CONfiiaBiON OF WILLIAM ALLNUI'T, Last week, considerable excitement was created in the family of Mr. Nelme, by the production before the grand jury at the Old Bailey, of a written confession of the boy Ailnutt, as the murderer of Mr. Nelme, whose mysterious death has excited a great sensation in the parish of Hackney for some weeks past. It appears that on Wednesday morn. ing the prisoner asked his turnkey for a pen and paper, and shortly afterwards addressed a lengthy and somewhat inco- herent epistle to his mother, fuliy admitting his guilt. The letter, winch filled two pieces of paper, was, alter a perusal by 1\1r. Cope, detained, and ordered to 3e placed before the grand jury as evidence. The document was of a singular character. The substance of it was to the effect that after hearing the chaplain of Newgate on Sunday last pre^h on the subject of confession, he felt himself accused as the murderer of his grandfather. When he went to bed he dreamed that two angels were standing by him, who said, William, confess,and your sins will be foigiven. lie then awoke, and found tl was a dream* an<^ 'ie was 'hen in a dreadful fright. After a short sleep, hs dreamt again; he then saw Satan, who said, Witham, if you tell tha truth you will be hangfd." lIe thought he saw the place that had been represented to him—a place of torture and punish, ment. He then awoke, and again it was a dream. The epistle proceeds :—"Dear Mother, had you known the state of my mind at that moment, you would have feit for me. I again went to sleep, and again I dreamt: dear mother, I dreamt I saw God sitting upon his throne. In my dream I saw the angels in glory standing around Hun, when He said, Confess, and your sins will be forgiven you. There were large numbers of sinners standing around him those on the right hand had confessed, and were in heaven those on the left hand had not confessed, and were going to eter- nal torments. When I awoke, dear mother, it was light, and I then wrote that which you now see." Other ram- bling sentences follow, and then he states, I thought then, dear mother, I would confess. On the 22nd of October I saw grandfather go the bureau where the arsenic was kept; I afterwards took one of the keys, got some arsenic, put it in a piece of paper, and afterwards placed some in the sugar-vase which was in the cupboard, and I also pt.t a portion of it in a glass; and I now hope, after coufesstng, I shall go to heaven, dear mother." Little else of impor- tance is contained in the tetter, of the contents of which, up to a late hour on Thursday night, the prisoner's professional advisers were entirely ignorant.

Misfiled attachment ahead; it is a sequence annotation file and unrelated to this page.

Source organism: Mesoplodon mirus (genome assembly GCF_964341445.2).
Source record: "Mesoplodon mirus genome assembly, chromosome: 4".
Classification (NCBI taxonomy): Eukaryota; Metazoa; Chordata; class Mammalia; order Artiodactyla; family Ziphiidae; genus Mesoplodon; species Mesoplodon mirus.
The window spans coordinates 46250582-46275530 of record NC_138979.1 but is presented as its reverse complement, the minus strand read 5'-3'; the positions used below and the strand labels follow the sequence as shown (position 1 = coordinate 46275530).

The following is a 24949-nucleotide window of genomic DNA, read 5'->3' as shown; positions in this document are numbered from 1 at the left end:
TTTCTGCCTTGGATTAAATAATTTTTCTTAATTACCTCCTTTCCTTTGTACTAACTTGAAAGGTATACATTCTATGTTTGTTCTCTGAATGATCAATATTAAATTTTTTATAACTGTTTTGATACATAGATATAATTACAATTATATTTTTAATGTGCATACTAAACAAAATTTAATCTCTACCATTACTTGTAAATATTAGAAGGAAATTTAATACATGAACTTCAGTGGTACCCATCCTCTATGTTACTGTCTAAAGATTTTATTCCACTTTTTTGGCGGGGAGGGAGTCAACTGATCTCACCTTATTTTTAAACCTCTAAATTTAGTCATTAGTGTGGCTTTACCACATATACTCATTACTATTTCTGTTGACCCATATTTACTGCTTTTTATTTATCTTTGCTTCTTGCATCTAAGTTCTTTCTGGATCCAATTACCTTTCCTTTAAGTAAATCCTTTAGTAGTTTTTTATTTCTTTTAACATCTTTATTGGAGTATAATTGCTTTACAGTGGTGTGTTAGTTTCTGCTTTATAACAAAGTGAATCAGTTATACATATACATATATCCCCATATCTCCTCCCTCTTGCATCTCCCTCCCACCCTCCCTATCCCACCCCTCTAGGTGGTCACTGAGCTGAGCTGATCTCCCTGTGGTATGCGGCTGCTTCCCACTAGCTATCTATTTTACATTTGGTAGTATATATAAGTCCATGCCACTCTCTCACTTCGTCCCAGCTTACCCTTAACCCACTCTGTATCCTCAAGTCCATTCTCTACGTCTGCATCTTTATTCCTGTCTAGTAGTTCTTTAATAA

ANOTHER POISONING CASE AT HACKNEY. W. S. Sheridan was finally examined at Worship-street, charged with the wilful murder of his mother.—G. Yarrow, an undertaker, in Hi^h»street, Shoreditch, stated that the prisoner came to his house on Saturday, the 30th of Oct., and said he wished him to take instructions for the interment of a deceased woman, to be performed as reasonably as pos- sible, as she had died in reduced circumstances. The pri- soner appeared at the time to be labouring under great excitement, lie proceeded to the house in Mare-street, and was struck with the extremely livid and dirty appearance which the corpse presented, On the same evening he took the coffin to the house,and made an arrangement to proceed with the prisoner the next morning to the Beaumont Ceme- tery, at Mfie-end, to purchase the ground but on the road there they were met by one of the surgeons who had been in previous attendance upon the deceased, and while con- versing with him the prisoner disappeared. Witness has- tened back to the house, which the prisoner had reached be- fore him, and shortly after his arrival was joined by the parish beadle, to whom he had caused a communication to be made, and who intimated to the prisoner that it was ne- cessary that an inquest should be held upon the body. The prisoner objected, saying that it was uncalled for; but, upon witness remarking that if he valued his respectability he would hhrow no obstacles in the way, he at length gave a reluctant assent. Some angry words then ensued between the prisoner and his sister, who accused him of poisoning his mother, to which he made no direct reply, hut retorted upon her with an accusation of drunkenne-s.— During the time this witness was giving his evidence he was repeatedly interrupted by the prisoner, who exhibited great excitement, declaring he was the victim of a couple of fiends who had engaged in a foul conspiracy against him, and he hoped that some one from the Secretary of State's office was present to watch the proceedings.—G. Downing, superintendent of Shillibeer's funeral establishment in the City-road/deposed that on the 4th iust. the prisoner called upon him, and said that he wanted to make arrangements respecting the funeral of a person for whom a coffin had already been piovided. He asked him his motive for transferring the business from one tradesman to another, and the prisoner replied that the undertaker he had before employed was in such a state of intoxication that he was disgusted with his conduct, and would have nothing more to do with him. The prisoner appeared to be in a state of nervous anxiety, and inquired whether the funeral could not take plate on the following day, to whieh he replied in the affirmative, if the grave had been already taken, and the certificate obiaineu. The funeral (which the prisoner wished to hasten) took place in due course.—The prisoner was fully committed to take his trial.